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To Drive or Not To Drive: That Is The Question

Prices for new and used cars have hit record highs, but so have their sales . And it isn’t just older Americans making these purchases as many have speculated. Millennials make up almost 30 percent of new car buyers but are also the ones mostly using ride-sharing services like Uber and Lyft.

How do millennials compare to Gen Xers and baby boomers when it comes to car ownership? We surveyed over 1,000 Americans about their perceptions and opinions on car ownership and how willing they would be to trade in their set of wheels for ride-sharing or public transportation. Keep reading to see what each generation had to say.

Who’s Buying?

While millennials may be one of the biggest purchasers of new cars, they also made up the largest proportion of those currently making payments toward owning their vehicle. The opposite was true for baby boomers, with 73 percent owning their car outright, and only 20 percent still making payments. Baby boomers made up the highest percentage of those leasing, however. This may be because of the benefits one gets from leasing a car rather than buying as he or she ages. Leasing not only lowers upfront costs and monthly payments, but also rids seniors of the worry about depreciation when trading in their vehicles.

Baby boomers also anticipated keeping their current car for less time compared to Gen Xers and millennials. On average, millennials anticipated keeping their cars for 5.5 years, while baby boomers thought they would get rid of their current car after roughly 4.7 years. Millennials who buy cars are likely going to keep them longer due to the longer length of car loans which can create lower payments. This may also be why millennials reported the least amount of discomfort with their current car payments.

Favorite Car Features

A lot of thought usually goes into buying a car – more than just the make, model, or year. When choosing a car to buy, all three generations considered mileage, monthly payments, and safety rating the top three factors.

Compared to the younger generations, baby boomers were more likely to rank highly for features like mileage, safety ratings, and interior and exterior aesthetic. Gen Xers ranked monthly payments higher than the other two generations, while millennials ranked features like safety upgrades, environmental benefits, and tech features higher than the older demographics.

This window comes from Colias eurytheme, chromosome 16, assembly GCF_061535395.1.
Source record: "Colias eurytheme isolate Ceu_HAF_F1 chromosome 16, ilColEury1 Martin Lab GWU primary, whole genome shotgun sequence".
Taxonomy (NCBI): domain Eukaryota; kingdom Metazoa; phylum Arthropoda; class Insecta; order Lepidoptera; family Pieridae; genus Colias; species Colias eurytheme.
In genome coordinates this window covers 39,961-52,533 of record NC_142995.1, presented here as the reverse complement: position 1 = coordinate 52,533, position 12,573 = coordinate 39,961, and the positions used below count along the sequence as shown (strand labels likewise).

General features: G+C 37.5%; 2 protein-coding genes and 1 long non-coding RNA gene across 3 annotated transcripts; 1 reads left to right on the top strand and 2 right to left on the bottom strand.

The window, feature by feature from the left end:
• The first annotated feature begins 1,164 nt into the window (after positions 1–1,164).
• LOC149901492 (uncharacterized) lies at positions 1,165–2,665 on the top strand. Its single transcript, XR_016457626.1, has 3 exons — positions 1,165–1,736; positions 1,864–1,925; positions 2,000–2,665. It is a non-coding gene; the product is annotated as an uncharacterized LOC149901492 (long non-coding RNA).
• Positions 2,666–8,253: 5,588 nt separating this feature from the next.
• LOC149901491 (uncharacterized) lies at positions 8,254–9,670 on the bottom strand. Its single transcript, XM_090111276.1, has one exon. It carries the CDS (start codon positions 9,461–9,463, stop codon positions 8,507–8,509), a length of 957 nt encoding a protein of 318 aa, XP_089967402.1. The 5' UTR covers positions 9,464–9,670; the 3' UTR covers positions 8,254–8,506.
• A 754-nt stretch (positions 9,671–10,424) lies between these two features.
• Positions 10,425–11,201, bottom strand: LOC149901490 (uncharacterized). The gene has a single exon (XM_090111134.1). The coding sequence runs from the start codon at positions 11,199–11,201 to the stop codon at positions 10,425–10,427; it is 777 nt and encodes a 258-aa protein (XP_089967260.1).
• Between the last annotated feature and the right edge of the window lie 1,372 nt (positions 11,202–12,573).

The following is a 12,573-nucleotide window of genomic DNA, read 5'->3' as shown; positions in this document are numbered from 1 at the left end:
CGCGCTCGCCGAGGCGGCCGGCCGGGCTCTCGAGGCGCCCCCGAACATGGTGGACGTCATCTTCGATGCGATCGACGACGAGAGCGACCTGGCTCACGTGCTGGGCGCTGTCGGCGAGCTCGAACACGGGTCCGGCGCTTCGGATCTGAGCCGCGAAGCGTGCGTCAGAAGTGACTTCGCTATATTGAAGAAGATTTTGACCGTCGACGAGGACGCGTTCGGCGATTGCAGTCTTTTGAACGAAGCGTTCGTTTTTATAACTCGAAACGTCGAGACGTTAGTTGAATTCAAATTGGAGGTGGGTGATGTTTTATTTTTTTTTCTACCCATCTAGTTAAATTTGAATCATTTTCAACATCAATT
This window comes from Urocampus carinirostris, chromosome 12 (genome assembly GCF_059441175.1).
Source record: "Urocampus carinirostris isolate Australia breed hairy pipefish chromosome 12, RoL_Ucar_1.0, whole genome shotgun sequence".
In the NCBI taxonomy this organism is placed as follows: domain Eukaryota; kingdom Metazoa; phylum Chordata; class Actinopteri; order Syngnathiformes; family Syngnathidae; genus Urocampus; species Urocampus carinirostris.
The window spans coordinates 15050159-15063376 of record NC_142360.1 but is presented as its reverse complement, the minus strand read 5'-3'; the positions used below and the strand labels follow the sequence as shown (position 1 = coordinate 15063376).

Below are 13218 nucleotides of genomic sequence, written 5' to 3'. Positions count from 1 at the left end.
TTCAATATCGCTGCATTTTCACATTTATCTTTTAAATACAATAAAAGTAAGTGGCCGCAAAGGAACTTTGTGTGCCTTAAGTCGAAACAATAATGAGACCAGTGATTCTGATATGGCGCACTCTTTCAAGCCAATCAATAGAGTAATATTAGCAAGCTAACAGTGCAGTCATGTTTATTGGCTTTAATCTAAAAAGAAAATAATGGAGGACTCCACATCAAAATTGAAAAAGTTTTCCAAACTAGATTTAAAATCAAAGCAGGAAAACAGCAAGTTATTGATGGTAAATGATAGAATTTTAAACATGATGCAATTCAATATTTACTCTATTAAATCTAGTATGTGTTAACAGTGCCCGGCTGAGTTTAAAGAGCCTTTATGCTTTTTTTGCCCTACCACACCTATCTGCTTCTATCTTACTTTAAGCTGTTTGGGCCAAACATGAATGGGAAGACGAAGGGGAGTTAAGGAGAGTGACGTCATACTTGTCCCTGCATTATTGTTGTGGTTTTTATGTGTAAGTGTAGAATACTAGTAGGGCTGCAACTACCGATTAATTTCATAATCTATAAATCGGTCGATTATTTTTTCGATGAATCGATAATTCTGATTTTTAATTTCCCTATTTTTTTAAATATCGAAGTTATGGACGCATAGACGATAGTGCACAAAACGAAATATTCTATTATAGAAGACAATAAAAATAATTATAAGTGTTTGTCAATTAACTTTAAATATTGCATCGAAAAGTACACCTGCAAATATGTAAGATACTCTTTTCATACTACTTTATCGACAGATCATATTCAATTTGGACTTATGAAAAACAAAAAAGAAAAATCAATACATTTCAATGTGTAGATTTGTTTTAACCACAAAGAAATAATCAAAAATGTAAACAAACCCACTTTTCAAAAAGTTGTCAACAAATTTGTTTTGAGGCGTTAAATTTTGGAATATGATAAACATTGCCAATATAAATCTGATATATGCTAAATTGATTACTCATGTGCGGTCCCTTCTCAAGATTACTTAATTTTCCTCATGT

Costly Cars

The price of a car doesn’t necessarily stop at the price tag. Car insurance, repairs, maintenance, and upgrades are all associated with owning a car. But which generation shells out the most?

As it turns out, baby boomers spent the most when it came to car insurance. While it is common knowledge that young adults are an expensive group to insure, baby boomers spent an annual average of $170 more than millennials. Older drivers may see an increase in rates due to both the increased risk of injury or death in a crash and the value of their vehicle, but they are also eligible for discounts they may not be aware of – including savings for low mileage drivers.

But millennials can see some discounts, too. As they enter the world of car collecting, they can reap the benefits of classic car coverage through certain insurers and decrease their auto insurance payments.

Cars to Keep

The majority of baby boomers anticipated no longer owning their current vehicle in five years, but America’s “middle child” (or Gen Xers) and millennials were about equally split on the matter.

Across all generations, the majority planned to upgrade or buy a more expensive car, with very few planning to make the switch to public transportation or ride-sharing services. Despite young adults being the most likely to use services like Uber and Lyft, less than 5 percent of millennials planned to switch from car ownership to public transportation or ride-sharing. Baby boomers and Gen Xers were more likely to consolidate their vehicles with their family or significant other.

Sharing is Caring

Not many people have active plans to push their cars aside for ride-sharing services, but how many are interested? Not that many, interestingly. Unless it comes with a significant drop in transportation costs, that is. Over half of all generations were uninterested in switching to exclusive ride-sharing or public transportation, but millennials were the most interested in the concept.

However, if transportation costs were reduced by 50 percent, half of respondents would consider making the switch. As of right now, though, trading in a midsize car and relying on Uber for transportation would only be cheaper for those who drive less than 9,500 miles a year. This may be beneficial for Americans over the age of 65, or teenagers who are just beginning to drive. Otherwise, being a car owner may be more affordable for many people.


Millennials straying from car ownership may be a myth, but our findings show they were the most open to ditching their cars. With ride-sharing companies like Uber and Lyft, there are more options to getting around. It seems older Americans, however, would rather stick with what they know – at least for the foreseeable future.


We surveyed over 1,000 Americans about their opinions and perceptions of car ownership. Fifty-four percent of respondents identified as men, 46 percent of respondents identified as women, and less than 1 percent identified as a gender not listed by our survey. Fifty-five percent of respondents were between the ages of 18 and 24, 31 percent were between the ages of 35 and 50, and 14 percent were 51 years of age or older.



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